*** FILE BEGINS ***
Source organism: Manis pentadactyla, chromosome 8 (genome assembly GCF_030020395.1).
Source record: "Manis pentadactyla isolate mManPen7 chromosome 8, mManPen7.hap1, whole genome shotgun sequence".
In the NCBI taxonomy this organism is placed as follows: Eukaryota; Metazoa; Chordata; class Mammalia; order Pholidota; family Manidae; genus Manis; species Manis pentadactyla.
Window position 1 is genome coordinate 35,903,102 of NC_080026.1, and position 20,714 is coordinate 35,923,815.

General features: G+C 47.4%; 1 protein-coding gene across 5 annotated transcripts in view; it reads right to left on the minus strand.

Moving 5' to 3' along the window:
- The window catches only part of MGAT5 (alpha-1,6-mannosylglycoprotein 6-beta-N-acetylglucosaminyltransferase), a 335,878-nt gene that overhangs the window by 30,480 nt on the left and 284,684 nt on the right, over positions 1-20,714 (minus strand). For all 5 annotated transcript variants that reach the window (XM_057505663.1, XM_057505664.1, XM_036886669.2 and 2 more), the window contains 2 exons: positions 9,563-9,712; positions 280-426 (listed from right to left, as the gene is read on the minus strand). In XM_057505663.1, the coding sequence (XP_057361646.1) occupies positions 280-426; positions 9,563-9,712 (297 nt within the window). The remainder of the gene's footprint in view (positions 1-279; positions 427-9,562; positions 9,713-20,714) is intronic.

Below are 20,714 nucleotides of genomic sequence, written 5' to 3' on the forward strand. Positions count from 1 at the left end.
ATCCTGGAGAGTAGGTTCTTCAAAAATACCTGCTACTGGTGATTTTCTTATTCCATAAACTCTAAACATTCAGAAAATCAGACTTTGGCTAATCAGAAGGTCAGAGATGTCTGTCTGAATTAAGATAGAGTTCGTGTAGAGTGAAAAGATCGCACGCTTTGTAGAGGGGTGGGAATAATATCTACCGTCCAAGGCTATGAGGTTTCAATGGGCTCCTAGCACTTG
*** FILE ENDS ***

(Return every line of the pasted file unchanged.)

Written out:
Source organism: Manis pentadactyla, chromosome 8 (genome assembly GCF_030020395.1).
Source record: "Manis pentadactyla isolate mManPen7 chromosome 8, mManPen7.hap1, whole genome shotgun sequence".
In the NCBI taxonomy this organism is placed as follows: Eukaryota; Metazoa; Chordata; class Mammalia; order Pholidota; family Manidae; genus Manis; species Manis pentadactyla.
Window position 1 is genome coordinate 35,903,102 of NC_080026.1, and position 20,714 is coordinate 35,923,815.

General features: G+C 47.4%; 1 protein-coding gene across 5 annotated transcripts in view; it reads right to left on the minus strand.

Moving 5' to 3' along the window:
- The window catches only part of MGAT5 (alpha-1,6-mannosylglycoprotein 6-beta-N-acetylglucosaminyltransferase), a 335,878-nt gene that overhangs the window by 30,480 nt on the left and 284,684 nt on the right, over positions 1-20,714 (minus strand). For all 5 annotated transcript variants that reach the window (XM_057505663.1, XM_057505664.1, XM_036886669.2 and 2 more), the window contains 2 exons: positions 9,563-9,712; positions 280-426 (listed from right to left, as the gene is read on the minus strand). In XM_057505663.1, the coding sequence (XP_057361646.1) occupies positions 280-426; positions 9,563-9,712 (297 nt within the window). The remainder of the gene's footprint in view (positions 1-279; positions 427-9,562; positions 9,713-20,714) is intronic.

Below are 20,714 nucleotides of genomic sequence, written 5' to 3' on the forward strand. Positions count from 1 at the left end.
ATCCTGGAGAGTAGGTTCTTCAAAAATACCTGCTACTGGTGATTTTCTTATTCCATAAACTCTAAACATTCAGAAAATCAGACTTTGGCTAATCAGAAGGTCAGAGATGTCTGTCTGAATTAAGATAGAGTTCGTGTAGAGTGAAAAGATCGCACGCTTTGTAGAGGGGTGGGAATAATATCTACCGTCCAAGGCTATGAGGTTTCAATGGGCTCCTAGCACTTG